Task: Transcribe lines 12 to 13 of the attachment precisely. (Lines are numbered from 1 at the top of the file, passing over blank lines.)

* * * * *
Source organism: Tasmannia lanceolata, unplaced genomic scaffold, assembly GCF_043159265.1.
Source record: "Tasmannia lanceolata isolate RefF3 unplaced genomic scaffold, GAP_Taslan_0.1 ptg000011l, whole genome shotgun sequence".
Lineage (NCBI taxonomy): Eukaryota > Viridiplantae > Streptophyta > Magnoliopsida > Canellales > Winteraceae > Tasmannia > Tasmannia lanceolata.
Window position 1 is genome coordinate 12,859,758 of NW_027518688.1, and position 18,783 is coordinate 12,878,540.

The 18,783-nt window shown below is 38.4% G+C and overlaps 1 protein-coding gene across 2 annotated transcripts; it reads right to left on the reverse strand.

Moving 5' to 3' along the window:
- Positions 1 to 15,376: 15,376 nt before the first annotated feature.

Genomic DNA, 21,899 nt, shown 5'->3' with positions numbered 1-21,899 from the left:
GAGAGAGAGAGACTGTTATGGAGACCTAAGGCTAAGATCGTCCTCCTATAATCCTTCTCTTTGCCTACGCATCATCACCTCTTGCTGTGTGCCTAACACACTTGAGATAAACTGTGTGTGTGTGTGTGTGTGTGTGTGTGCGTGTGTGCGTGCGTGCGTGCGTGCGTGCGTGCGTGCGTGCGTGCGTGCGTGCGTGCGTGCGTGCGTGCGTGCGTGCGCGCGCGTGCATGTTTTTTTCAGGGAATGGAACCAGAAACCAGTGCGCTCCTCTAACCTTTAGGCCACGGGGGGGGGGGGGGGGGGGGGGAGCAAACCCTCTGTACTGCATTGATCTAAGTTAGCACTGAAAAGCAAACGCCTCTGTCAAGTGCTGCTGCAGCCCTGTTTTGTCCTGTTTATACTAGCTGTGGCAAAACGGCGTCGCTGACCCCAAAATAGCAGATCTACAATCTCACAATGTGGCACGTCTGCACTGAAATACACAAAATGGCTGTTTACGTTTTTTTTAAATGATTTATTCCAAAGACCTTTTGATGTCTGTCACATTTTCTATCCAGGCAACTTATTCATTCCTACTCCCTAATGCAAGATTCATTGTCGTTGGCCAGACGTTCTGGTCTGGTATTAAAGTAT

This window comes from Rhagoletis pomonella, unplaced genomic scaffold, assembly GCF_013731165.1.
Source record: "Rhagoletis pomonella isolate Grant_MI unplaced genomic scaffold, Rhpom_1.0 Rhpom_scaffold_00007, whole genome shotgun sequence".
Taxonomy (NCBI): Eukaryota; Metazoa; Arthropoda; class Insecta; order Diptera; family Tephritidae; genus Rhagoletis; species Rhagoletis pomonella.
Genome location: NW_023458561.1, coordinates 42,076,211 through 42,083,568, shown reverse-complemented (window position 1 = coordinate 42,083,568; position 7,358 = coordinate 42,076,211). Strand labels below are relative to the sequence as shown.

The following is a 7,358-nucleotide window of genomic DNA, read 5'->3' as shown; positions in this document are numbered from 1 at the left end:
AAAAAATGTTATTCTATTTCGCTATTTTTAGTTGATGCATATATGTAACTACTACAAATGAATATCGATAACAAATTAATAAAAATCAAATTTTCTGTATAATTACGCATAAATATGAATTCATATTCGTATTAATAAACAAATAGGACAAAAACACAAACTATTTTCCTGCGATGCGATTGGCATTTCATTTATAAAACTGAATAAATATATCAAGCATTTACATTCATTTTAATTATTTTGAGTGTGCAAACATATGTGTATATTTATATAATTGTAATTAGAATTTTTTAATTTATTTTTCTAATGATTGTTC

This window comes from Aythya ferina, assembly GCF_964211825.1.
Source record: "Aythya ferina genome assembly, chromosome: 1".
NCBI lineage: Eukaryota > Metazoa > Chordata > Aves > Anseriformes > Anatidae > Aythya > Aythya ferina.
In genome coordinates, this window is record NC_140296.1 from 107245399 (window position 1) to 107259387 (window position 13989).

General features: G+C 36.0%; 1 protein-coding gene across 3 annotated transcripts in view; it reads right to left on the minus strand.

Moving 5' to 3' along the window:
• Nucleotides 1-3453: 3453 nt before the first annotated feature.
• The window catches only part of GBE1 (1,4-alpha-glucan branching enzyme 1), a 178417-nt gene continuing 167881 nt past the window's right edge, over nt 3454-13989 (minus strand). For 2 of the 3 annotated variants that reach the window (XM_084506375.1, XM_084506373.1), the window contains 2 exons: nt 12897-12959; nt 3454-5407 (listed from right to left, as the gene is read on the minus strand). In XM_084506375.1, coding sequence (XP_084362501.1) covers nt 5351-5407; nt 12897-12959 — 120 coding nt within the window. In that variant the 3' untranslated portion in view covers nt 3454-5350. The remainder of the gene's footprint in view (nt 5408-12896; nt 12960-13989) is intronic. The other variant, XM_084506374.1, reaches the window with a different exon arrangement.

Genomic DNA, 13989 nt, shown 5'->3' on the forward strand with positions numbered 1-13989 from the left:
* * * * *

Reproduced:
Taxonomy (NCBI): Eukaryota; Metazoa; Arthropoda; class Insecta; order Diptera; family Tephritidae; genus Rhagoletis; species Rhagoletis pomonella.
Genome location: NW_023458561.1, coordinates 42,076,211 through 42,083,568, shown reverse-complemented (window position 1 = coordinate 42,083,568; position 7,358 = coordinate 42,076,211). Strand labels below are relative to the sequence as shown.